HUNTSVILLE, Ala. -- Dozens of firefighters suited up, with nearly 100 pounds of gear each, to fight a burning house, but there was no 911 call for this fire. It was all part of a training exercise.
"It's a rare opportunity we get to train under a controlled environment," said Huntsville Fire and Rescue Deputy Chief Derrick Stuckey.
"You don't want to wait until a real fire, where people's lives depend on it, for you to figure out how to do things," said District Chief Pete Bryant. "Now's the time for that."
Huntsville Fire and Rescue rookies and veterans were on the scene all day doing interior fire attack, transitional attack, where firefighters start outside and work their way in and exposure protection a.k.a. protecting neighboring houses.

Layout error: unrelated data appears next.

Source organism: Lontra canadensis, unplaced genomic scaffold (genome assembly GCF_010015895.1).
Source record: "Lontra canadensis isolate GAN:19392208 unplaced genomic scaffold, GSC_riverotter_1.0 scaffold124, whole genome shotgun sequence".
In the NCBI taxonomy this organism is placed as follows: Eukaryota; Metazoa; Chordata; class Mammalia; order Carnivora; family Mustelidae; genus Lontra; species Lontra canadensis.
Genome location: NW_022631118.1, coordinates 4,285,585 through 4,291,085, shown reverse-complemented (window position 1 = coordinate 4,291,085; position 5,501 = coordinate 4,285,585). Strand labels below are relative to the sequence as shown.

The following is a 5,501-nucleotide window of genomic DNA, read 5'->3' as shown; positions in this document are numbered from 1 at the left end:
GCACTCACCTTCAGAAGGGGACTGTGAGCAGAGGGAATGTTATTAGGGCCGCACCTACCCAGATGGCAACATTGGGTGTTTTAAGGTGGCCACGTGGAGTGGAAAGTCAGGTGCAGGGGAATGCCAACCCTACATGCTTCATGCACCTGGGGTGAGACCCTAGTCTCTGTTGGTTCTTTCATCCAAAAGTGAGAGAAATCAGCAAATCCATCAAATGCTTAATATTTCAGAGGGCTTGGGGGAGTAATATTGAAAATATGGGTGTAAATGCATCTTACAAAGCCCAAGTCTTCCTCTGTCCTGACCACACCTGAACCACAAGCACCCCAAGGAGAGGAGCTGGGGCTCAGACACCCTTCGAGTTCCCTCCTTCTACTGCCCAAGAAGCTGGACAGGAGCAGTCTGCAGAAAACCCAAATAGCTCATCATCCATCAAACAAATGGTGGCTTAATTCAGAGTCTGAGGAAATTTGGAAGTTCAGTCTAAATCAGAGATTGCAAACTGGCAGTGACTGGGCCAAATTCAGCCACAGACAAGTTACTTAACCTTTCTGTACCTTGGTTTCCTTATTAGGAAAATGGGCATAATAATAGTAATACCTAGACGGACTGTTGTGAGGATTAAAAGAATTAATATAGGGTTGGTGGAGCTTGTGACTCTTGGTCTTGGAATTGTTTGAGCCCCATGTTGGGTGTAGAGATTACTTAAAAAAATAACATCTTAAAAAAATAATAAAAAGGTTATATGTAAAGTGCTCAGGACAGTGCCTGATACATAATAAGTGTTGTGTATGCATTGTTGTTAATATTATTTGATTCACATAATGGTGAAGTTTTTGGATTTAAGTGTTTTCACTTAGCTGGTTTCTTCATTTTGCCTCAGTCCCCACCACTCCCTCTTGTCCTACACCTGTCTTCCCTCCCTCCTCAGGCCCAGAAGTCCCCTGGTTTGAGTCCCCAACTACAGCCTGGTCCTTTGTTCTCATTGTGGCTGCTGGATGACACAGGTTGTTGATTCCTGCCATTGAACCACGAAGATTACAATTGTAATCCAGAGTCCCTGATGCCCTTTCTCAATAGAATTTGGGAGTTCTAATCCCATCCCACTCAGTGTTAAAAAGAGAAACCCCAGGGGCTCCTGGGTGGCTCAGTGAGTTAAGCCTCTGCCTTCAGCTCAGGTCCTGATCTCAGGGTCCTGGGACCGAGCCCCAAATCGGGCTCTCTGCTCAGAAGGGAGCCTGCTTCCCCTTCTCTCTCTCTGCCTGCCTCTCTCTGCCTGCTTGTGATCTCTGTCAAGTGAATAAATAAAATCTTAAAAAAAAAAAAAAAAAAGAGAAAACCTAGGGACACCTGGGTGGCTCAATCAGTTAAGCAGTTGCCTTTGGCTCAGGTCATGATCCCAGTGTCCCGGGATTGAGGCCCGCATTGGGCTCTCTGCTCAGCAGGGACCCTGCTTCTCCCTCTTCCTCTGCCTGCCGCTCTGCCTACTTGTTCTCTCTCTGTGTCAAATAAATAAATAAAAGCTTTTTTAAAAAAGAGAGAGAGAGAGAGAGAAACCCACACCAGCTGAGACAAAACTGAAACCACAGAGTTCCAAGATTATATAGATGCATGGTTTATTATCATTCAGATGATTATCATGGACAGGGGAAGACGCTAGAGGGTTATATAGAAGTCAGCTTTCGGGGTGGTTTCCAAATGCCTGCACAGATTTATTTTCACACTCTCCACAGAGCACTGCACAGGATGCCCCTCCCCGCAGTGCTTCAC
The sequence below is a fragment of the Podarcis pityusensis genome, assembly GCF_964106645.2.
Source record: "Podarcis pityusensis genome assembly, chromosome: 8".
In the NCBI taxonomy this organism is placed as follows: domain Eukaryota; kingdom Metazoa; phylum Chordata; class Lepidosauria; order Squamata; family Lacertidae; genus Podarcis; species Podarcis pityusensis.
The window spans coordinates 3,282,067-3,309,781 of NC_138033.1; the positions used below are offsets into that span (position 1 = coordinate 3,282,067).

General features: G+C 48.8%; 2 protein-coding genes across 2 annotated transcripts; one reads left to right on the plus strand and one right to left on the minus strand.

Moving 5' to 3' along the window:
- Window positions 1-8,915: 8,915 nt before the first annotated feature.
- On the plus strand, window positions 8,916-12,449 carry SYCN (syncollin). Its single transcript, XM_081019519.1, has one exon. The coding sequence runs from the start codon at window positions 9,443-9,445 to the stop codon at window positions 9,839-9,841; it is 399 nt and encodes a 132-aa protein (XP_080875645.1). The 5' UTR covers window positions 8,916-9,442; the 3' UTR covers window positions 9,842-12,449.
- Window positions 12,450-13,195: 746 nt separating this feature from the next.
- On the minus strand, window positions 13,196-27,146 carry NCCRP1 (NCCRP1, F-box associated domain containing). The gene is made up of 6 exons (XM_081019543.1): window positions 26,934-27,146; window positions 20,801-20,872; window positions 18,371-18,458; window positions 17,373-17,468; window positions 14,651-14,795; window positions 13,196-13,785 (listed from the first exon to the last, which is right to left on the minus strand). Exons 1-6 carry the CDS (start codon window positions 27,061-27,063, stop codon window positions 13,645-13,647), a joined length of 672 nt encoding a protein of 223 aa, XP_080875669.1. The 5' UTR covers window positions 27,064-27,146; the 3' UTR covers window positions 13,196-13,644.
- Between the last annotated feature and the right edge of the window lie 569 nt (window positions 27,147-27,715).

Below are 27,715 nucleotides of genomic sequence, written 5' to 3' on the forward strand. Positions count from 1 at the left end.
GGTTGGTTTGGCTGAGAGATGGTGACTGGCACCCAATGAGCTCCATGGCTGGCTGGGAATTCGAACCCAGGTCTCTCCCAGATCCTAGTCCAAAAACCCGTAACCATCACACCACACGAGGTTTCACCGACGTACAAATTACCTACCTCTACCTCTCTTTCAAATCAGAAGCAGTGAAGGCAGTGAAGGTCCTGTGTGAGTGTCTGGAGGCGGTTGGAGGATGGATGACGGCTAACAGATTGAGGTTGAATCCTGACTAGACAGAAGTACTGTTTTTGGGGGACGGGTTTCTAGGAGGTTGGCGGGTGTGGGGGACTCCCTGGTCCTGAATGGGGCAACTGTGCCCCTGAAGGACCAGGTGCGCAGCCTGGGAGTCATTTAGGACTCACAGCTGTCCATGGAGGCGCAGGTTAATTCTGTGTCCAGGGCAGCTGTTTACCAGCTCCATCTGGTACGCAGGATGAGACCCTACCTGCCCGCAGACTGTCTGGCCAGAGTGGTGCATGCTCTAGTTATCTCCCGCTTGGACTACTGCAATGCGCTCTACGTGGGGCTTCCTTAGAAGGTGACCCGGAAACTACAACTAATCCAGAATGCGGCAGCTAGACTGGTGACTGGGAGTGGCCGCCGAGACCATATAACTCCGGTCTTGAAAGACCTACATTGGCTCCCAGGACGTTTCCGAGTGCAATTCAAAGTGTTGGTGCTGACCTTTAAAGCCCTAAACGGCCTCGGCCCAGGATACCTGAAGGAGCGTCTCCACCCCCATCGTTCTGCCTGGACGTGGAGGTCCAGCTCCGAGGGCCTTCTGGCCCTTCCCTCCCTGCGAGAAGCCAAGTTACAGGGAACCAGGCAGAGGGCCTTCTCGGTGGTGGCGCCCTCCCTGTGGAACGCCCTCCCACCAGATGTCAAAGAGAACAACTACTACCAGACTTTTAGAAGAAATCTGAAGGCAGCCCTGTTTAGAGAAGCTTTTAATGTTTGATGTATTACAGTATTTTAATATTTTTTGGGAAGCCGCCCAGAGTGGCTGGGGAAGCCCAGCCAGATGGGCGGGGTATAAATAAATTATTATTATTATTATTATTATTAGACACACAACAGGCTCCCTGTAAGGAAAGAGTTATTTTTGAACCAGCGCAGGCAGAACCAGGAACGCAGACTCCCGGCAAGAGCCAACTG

Bryant says exercises like this are critical for a firefighter's training. It's not every day they get to see the development of the fire or use a real-life home like the one they used in this exercise.
"We can only do so much training in buildings that are for training purposes, but an acquired structure or a real house is valuable experience because we can do a lot of different things here," Bryant said.
"Learning how a fire starts and develops gives you a clue in how to put it out and how to safely put it out," Stuckey said.
Bryant says he knows that his firefighters are now even more prepared to save lives. He also said that Huntsville Fire and Rescue will be able to complete their rookie school with this training.